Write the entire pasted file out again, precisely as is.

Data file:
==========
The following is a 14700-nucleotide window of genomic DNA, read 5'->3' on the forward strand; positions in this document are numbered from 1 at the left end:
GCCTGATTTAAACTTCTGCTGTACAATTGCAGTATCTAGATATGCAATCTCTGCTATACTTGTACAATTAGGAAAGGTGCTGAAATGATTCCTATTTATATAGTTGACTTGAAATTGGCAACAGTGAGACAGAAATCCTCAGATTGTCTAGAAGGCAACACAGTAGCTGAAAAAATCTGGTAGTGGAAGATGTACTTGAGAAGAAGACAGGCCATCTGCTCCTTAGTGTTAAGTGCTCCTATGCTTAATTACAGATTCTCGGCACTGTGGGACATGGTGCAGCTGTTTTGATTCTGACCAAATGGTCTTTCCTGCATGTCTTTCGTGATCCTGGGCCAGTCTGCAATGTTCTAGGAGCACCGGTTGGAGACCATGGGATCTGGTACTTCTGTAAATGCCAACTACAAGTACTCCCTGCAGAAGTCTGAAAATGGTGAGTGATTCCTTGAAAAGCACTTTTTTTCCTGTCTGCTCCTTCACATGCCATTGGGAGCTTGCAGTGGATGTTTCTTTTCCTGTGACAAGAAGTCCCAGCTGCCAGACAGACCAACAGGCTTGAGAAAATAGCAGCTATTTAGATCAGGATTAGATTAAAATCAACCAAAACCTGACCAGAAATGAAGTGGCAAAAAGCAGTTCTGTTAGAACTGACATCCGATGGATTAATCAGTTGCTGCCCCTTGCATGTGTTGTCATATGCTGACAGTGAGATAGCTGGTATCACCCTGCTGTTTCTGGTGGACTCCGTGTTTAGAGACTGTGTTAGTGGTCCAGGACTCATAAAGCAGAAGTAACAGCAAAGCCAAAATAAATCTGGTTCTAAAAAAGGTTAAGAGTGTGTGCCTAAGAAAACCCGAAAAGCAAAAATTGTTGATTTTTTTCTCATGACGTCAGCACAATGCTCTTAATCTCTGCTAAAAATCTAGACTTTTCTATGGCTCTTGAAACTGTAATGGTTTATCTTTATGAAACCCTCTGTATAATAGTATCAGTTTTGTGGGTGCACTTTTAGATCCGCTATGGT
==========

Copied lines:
The following is a 14700-nucleotide window of genomic DNA, read 5'->3' on the forward strand; positions in this document are numbered from 1 at the left end:
GCCTGATTTAAACTTCTGCTGTACAATTGCAGTATCTAGATATGCAATCTCTGCTATACTTGTACAATTAGGAAAGGTGCTGAAATGATTCCTATTTATATAGTTGACTTGAAATTGGCAACAGTGAGACAGAAATCCTCAGATTGTCTAGAAGGCAACACAGTAGCTGAAAAAATCTGGTAGTGGAAGATGTACTTGAGAAGAAGACAGGCCATCTGCTCCTTAGTGTTAAGTGCTCCTATGCTTAATTACAGATTCTCGGCACTGTGGGACATGGTGCAGCTGTTTTGATTCTGACCAAATGGTCTTTCCTGCATGTCTTTCGTGATCCTGGGCCAGTCTGCAATGTTCTAGGAGCACCGGTTGGAGACCATGGGATCTGGTACTTCTGTAAATGCCAACTACAAGTACTCCCTGCAGAAGTCTGAAAATGGTGAGTGATTCCTTGAAAAGCACTTTTTTTCCTGTCTGCTCCTTCACATGCCATTGGGAGCTTGCAGTGGATGTTTCTTTTCCTGTGACAAGAAGTCCCAGCTGCCAGACAGACCAACAGGCTTGAGAAAATAGCAGCTATTTAGATCAGGATTAGATTAAAATCAACCAAAACCTGACCAGAAATGAAGTGGCAAAAAGCAGTTCTGTTAGAACTGACATCCGATGGATTAATCAGTTGCTGCCCCTTGCATGTGTTGTCATATGCTGACAGTGAGATAGCTGGTATCACCCTGCTGTTTCTGGTGGACTCCGTGTTTAGAGACTGTGTTAGTGGTCCAGGACTCATAAAGCAGAAGTAACAGCAAAGCCAAAATAAATCTGGTTCTAAAAAAGGTTAAGAGTGTGTGCCTAAGAAAACCCGAAAAGCAAAAATTGTTGATTTTTTTCTCATGACGTCAGCACAATGCTCTTAATCTCTGCTAAAAATCTAGACTTTTCTATGGCTCTTGAAACTGTAATGGTTTATCTTTATGAAACCCTCTGTATAATAGTATCAGTTTTGTGGGTGCACTTTTAGATCCGCTATGGT